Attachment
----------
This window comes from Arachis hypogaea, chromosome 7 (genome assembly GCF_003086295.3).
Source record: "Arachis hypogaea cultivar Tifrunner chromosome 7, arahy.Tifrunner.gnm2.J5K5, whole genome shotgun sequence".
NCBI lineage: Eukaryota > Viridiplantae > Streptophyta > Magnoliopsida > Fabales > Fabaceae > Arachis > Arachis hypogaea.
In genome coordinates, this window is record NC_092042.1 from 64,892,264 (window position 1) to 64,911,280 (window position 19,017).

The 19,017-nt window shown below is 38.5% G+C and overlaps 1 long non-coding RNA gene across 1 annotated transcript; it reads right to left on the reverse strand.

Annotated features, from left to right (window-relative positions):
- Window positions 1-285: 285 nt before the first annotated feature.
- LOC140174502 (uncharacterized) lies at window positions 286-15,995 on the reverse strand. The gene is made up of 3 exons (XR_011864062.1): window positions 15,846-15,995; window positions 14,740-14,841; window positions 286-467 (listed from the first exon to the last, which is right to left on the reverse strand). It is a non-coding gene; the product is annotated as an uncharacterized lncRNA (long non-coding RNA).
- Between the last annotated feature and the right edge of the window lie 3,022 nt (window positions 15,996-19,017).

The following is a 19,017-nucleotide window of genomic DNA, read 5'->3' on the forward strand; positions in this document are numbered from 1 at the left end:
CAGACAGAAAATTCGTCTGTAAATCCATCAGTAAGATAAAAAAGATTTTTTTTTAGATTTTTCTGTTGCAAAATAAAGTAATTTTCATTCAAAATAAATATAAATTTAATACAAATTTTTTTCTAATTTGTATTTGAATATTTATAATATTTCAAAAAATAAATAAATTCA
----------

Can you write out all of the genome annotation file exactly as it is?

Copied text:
This window comes from Arachis hypogaea, chromosome 7 (genome assembly GCF_003086295.3).
Source record: "Arachis hypogaea cultivar Tifrunner chromosome 7, arahy.Tifrunner.gnm2.J5K5, whole genome shotgun sequence".
NCBI lineage: Eukaryota > Viridiplantae > Streptophyta > Magnoliopsida > Fabales > Fabaceae > Arachis > Arachis hypogaea.
In genome coordinates, this window is record NC_092042.1 from 64,892,264 (window position 1) to 64,911,280 (window position 19,017).

The 19,017-nt window shown below is 38.5% G+C and overlaps 1 long non-coding RNA gene across 1 annotated transcript; it reads right to left on the reverse strand.

Annotated features, from left to right (window-relative positions):
- Window positions 1-285: 285 nt before the first annotated feature.
- LOC140174502 (uncharacterized) lies at window positions 286-15,995 on the reverse strand. The gene is made up of 3 exons (XR_011864062.1): window positions 15,846-15,995; window positions 14,740-14,841; window positions 286-467 (listed from the first exon to the last, which is right to left on the reverse strand). It is a non-coding gene; the product is annotated as an uncharacterized lncRNA (long non-coding RNA).
- Between the last annotated feature and the right edge of the window lie 3,022 nt (window positions 15,996-19,017).

The following is a 19,017-nucleotide window of genomic DNA, read 5'->3' on the forward strand; positions in this document are numbered from 1 at the left end:
CAGACAGAAAATTCGTCTGTAAATCCATCAGTAAGATAAAAAAGATTTTTTTTTAGATTTTTCTGTTGCAAAATAAAGTAATTTTCATTCAAAATAAATATAAATTTAATACAAATTTTTTTCTAATTTGTATTTGAATATTTATAATATTTCAAAAAATAAATAAATTCA